I used a $1,000 gift from my grandmother to purchase my first computer in September 1984, just before starting my senior year in college. It was a used Franklin ACE 1000, an Apple II clone with a Z80 card that allowed me to run CP/M-based WordStar.
It was amazing.
Looking back I can't believe that I got through high school and my first three years of college without a computer. I was a history major, which meant I wrote a ton of papers, all of them produced in a laborious three-pass process that consisted of a first draft written out by hand, second draft revisions scribbled in the margins, and final revisions made at the typewriter. I was also a playwright and sketch comedy writer who would often spend hours after rehearsals retyping that day's script revisions, only to repeat the same routine the following day.
It was awful.
I get this same sort of I-can't-believe-we-did-it-this-way olden times feeling when I watch my daughter lugging her high school textbooks between school and her two homes, or completing assignments on photocopied worksheets. These books are huge, heavy, expensive and just aching for interactive features—exactly the kind of content that is ideally suited to tablet computing. So when I read the news that the San Diego Unified School District has purchased 26,000 iPads for its students, my immediate reaction was, of course!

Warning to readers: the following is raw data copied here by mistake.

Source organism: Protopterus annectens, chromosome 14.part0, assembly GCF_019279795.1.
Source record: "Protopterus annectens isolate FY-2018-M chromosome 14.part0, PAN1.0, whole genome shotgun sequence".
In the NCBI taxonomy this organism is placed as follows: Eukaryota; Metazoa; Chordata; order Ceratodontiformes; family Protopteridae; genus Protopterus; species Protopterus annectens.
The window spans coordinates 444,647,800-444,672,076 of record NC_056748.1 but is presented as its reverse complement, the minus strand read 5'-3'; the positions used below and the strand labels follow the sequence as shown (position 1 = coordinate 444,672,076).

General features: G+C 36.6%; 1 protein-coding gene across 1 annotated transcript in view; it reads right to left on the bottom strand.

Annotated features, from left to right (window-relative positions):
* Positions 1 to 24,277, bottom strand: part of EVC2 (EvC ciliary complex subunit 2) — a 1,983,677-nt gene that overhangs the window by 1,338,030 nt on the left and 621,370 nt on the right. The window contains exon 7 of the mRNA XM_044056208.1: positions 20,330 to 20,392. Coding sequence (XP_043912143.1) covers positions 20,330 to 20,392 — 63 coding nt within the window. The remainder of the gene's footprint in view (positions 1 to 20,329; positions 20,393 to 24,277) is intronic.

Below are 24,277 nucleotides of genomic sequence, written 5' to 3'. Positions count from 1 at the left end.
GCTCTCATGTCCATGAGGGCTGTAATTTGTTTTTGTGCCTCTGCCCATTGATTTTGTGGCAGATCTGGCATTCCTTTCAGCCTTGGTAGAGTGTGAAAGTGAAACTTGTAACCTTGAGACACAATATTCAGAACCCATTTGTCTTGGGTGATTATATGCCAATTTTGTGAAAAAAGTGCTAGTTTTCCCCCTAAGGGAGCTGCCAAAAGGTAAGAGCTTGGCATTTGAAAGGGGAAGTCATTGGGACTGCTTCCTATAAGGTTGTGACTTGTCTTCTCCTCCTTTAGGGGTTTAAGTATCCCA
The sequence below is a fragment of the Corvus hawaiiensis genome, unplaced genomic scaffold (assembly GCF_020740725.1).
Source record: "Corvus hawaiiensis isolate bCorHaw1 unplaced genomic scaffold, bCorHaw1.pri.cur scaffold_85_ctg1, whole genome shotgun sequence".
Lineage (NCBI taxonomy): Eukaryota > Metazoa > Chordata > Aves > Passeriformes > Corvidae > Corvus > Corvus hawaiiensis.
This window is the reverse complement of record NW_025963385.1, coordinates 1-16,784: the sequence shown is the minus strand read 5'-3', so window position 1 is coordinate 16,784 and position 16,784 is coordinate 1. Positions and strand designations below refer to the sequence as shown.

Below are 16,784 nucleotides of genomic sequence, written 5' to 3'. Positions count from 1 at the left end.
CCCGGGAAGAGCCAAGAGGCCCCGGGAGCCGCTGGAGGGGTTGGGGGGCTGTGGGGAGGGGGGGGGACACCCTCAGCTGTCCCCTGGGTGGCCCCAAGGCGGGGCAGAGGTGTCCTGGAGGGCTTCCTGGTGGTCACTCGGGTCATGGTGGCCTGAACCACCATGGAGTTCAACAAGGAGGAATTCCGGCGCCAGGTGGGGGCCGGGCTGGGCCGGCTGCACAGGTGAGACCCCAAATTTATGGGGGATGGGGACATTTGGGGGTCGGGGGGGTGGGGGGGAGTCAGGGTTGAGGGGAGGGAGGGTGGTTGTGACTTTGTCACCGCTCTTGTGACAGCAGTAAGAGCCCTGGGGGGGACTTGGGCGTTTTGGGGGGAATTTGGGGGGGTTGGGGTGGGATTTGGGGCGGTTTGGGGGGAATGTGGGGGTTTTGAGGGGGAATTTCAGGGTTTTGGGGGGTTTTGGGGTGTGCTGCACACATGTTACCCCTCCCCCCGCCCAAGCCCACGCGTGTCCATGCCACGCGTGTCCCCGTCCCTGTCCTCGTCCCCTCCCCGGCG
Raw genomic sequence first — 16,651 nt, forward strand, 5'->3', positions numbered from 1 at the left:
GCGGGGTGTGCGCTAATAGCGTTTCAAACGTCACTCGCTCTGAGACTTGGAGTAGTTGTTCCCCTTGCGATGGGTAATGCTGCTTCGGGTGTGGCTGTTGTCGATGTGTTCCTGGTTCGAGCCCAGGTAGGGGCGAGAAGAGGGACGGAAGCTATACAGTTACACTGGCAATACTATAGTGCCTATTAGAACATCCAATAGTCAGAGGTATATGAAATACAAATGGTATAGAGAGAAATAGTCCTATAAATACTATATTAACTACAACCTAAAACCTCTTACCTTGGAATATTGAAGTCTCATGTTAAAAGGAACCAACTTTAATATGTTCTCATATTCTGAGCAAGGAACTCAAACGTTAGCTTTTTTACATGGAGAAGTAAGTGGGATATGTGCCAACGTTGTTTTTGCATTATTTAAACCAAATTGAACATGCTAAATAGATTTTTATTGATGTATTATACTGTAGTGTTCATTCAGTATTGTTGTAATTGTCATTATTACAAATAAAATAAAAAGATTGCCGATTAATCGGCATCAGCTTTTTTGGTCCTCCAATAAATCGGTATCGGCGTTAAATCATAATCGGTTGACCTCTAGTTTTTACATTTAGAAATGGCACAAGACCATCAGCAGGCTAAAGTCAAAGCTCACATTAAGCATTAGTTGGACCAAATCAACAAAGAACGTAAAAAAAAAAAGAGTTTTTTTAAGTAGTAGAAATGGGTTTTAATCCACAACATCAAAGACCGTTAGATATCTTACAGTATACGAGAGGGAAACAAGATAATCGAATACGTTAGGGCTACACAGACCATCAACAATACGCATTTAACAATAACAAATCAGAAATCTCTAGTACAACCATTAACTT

Textbooks are an anachronism, a throwback to era when we wrote 20-page papers by hand, an era when the process of learning too often got in the way of learning itself. The digital textbook isn't entirely there yet; it hasn't fully evolved to take advantage of the platform and it's still too expensive for many districts when you consider the combined cost of the hardware and the textbook licensing. But I've no doubt that my daughter will look at her own children's high school experience and marvel at the fact that she ever lugged around all those godawful textbooks.